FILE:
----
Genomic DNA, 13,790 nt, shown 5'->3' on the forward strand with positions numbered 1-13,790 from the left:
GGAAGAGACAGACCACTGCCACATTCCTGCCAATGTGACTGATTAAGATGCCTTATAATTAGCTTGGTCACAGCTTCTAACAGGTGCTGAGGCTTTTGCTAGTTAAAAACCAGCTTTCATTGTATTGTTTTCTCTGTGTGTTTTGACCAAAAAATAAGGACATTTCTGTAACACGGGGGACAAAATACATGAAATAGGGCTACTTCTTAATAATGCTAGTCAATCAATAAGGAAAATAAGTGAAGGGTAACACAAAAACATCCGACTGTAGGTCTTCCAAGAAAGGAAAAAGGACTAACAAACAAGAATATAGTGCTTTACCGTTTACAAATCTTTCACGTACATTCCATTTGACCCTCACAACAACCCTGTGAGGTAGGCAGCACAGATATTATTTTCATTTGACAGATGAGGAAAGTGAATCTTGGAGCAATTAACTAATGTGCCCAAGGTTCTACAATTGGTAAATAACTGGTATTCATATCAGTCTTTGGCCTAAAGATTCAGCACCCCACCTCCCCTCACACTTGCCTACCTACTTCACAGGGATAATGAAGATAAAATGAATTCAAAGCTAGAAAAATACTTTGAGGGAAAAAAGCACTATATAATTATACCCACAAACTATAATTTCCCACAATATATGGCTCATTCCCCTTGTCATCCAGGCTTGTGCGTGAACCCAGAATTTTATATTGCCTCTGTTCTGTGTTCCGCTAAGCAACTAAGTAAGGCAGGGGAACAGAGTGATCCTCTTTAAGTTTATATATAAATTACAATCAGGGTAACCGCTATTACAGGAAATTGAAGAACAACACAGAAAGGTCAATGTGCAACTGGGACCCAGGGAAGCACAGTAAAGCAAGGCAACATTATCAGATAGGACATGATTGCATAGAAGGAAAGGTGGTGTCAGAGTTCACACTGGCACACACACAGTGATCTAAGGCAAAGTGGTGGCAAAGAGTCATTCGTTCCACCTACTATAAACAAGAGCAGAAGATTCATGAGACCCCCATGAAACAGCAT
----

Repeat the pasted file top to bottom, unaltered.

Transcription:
Genomic DNA, 13,790 nt, shown 5'->3' on the forward strand with positions numbered 1-13,790 from the left:
GGAAGAGACAGACCACTGCCACATTCCTGCCAATGTGACTGATTAAGATGCCTTATAATTAGCTTGGTCACAGCTTCTAACAGGTGCTGAGGCTTTTGCTAGTTAAAAACCAGCTTTCATTGTATTGTTTTCTCTGTGTGTTTTGACCAAAAAATAAGGACATTTCTGTAACACGGGGGACAAAATACATGAAATAGGGCTACTTCTTAATAATGCTAGTCAATCAATAAGGAAAATAAGTGAAGGGTAACACAAAAACATCCGACTGTAGGTCTTCCAAGAAAGGAAAAAGGACTAACAAACAAGAATATAGTGCTTTACCGTTTACAAATCTTTCACGTACATTCCATTTGACCCTCACAACAACCCTGTGAGGTAGGCAGCACAGATATTATTTTCATTTGACAGATGAGGAAAGTGAATCTTGGAGCAATTAACTAATGTGCCCAAGGTTCTACAATTGGTAAATAACTGGTATTCATATCAGTCTTTGGCCTAAAGATTCAGCACCCCACCTCCCCTCACACTTGCCTACCTACTTCACAGGGATAATGAAGATAAAATGAATTCAAAGCTAGAAAAATACTTTGAGGGAAAAAAGCACTATATAATTATACCCACAAACTATAATTTCCCACAATATATGGCTCATTCCCCTTGTCATCCAGGCTTGTGCGTGAACCCAGAATTTTATATTGCCTCTGTTCTGTGTTCCGCTAAGCAACTAAGTAAGGCAGGGGAACAGAGTGATCCTCTTTAAGTTTATATATAAATTACAATCAGGGTAACCGCTATTACAGGAAATTGAAGAACAACACAGAAAGGTCAATGTGCAACTGGGACCCAGGGAAGCACAGTAAAGCAAGGCAACATTATCAGATAGGACATGATTGCATAGAAGGAAAGGTGGTGTCAGAGTTCACACTGGCACACACACAGTGATCTAAGGCAAAGTGGTGGCAAAGAGTCATTCGTTCCACCTACTATAAACAAGAGCAGAAGATTCATGAGACCCCCATGAAACAGCAT